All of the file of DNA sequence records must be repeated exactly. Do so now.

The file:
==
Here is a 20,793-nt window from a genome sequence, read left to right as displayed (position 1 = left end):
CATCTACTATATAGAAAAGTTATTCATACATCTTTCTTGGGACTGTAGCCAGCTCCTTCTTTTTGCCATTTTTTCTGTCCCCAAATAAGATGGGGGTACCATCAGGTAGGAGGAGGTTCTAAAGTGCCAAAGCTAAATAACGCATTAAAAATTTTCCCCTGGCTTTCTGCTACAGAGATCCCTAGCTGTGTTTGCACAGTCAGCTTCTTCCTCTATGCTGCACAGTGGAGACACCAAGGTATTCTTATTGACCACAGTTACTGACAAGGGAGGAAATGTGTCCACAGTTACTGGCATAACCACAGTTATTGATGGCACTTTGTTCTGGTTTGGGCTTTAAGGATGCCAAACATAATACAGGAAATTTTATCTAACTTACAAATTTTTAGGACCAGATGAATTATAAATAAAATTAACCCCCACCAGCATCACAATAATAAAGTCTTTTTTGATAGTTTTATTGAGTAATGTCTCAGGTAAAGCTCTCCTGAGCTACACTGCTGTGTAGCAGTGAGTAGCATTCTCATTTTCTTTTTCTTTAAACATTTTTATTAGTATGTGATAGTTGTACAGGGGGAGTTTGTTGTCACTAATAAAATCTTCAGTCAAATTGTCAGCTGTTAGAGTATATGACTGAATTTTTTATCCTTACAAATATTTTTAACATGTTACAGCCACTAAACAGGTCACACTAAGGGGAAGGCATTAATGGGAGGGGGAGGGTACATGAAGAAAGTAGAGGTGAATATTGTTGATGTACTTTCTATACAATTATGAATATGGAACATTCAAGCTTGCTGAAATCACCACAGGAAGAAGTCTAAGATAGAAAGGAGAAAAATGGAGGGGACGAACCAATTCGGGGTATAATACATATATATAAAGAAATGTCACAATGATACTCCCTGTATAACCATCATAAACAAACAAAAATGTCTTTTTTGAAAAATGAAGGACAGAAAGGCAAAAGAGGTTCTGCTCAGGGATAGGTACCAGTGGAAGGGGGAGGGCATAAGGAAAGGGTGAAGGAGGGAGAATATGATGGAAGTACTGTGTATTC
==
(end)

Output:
Here is a 20,793-nt window from a genome sequence, read left to right as displayed (position 1 = left end):
CATCTACTATATAGAAAAGTTATTCATACATCTTTCTTGGGACTGTAGCCAGCTCCTTCTTTTTGCCATTTTTTCTGTCCCCAAATAAGATGGGGGTACCATCAGGTAGGAGGAGGTTCTAAAGTGCCAAAGCTAAATAACGCATTAAAAATTTTCCCCTGGCTTTCTGCTACAGAGATCCCTAGCTGTGTTTGCACAGTCAGCTTCTTCCTCTATGCTGCACAGTGGAGACACCAAGGTATTCTTATTGACCACAGTTACTGACAAGGGAGGAAATGTGTCCACAGTTACTGGCATAACCACAGTTATTGATGGCACTTTGTTCTGGTTTGGGCTTTAAGGATGCCAAACATAATACAGGAAATTTTATCTAACTTACAAATTTTTAGGACCAGATGAATTATAAATAAAATTAACCCCCACCAGCATCACAATAATAAAGTCTTTTTTGATAGTTTTATTGAGTAATGTCTCAGGTAAAGCTCTCCTGAGCTACACTGCTGTGTAGCAGTGAGTAGCATTCTCATTTTCTTTTTCTTTAAACATTTTTATTAGTATGTGATAGTTGTACAGGGGGAGTTTGTTGTCACTAATAAAATCTTCAGTCAAATTGTCAGCTGTTAGAGTATATGACTGAATTTTTTATCCTTACAAATATTTTTAACATGTTACAGCCACTAAACAGGTCACACTAAGGGGAAGGCATTAATGGGAGGGGGAGGGTACATGAAGAAAGTAGAGGTGAATATTGTTGATGTACTTTCTATACAATTATGAATATGGAACATTCAAGCTTGCTGAAATCACCACAGGAAGAAGTCTAAGATAGAAAGGAGAAAAATGGAGGGGACGAACCAATTCGGGGTATAATACATATATATAAAGAAATGTCACAATGATACTCCCTGTATAACCATCATAAACAAACAAAAATGTCTTTTTTGAAAAATGAAGGACAGAAAGGCAAAAGAGGTTCTGCTCAGGGATAGGTACCAGTGGAAGGGGGAGGGCATAAGGAAAGGGTGAAGGAGGGAGAATATGATGGAAGTACTGTGTATTC